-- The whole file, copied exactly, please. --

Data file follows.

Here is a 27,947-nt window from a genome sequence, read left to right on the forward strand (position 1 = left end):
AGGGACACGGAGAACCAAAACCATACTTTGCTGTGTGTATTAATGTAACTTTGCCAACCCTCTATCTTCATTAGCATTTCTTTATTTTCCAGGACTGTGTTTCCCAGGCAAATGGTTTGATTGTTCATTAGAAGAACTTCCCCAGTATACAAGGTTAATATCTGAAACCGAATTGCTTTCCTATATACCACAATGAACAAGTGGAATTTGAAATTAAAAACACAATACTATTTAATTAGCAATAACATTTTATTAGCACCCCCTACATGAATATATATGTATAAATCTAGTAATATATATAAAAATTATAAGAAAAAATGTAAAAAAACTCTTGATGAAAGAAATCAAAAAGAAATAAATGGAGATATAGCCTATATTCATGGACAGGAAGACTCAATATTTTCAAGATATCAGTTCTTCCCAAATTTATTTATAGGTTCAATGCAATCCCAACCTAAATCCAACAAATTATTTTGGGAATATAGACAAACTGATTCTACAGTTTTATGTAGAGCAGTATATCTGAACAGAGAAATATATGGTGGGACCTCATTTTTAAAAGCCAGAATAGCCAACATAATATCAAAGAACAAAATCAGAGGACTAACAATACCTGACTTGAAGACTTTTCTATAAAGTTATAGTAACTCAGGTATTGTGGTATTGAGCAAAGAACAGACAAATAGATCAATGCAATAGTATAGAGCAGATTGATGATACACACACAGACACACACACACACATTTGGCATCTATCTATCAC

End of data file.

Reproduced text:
Here is a 27,947-nt window from a genome sequence, read left to right on the forward strand (position 1 = left end):
AGGGACACGGAGAACCAAAACCATACTTTGCTGTGTGTATTAATGTAACTTTGCCAACCCTCTATCTTCATTAGCATTTCTTTATTTTCCAGGACTGTGTTTCCCAGGCAAATGGTTTGATTGTTCATTAGAAGAACTTCCCCAGTATACAAGGTTAATATCTGAAACCGAATTGCTTTCCTATATACCACAATGAACAAGTGGAATTTGAAATTAAAAACACAATACTATTTAATTAGCAATAACATTTTATTAGCACCCCCTACATGAATATATATGTATAAATCTAGTAATATATATAAAAATTATAAGAAAAAATGTAAAAAAACTCTTGATGAAAGAAATCAAAAAGAAATAAATGGAGATATAGCCTATATTCATGGACAGGAAGACTCAATATTTTCAAGATATCAGTTCTTCCCAAATTTATTTATAGGTTCAATGCAATCCCAACCTAAATCCAACAAATTATTTTGGGAATATAGACAAACTGATTCTACAGTTTTATGTAGAGCAGTATATCTGAACAGAGAAATATATGGTGGGACCTCATTTTTAAAAGCCAGAATAGCCAACATAATATCAAAGAACAAAATCAGAGGACTAACAATACCTGACTTGAAGACTTTTCTATAAAGTTATAGTAACTCAGGTATTGTGGTATTGAGCAAAGAACAGACAAATAGATCAATGCAATAGTATAGAGCAGATTGATGATACACACACAGACACACACACACACATTTGGCATCTATCTATCAC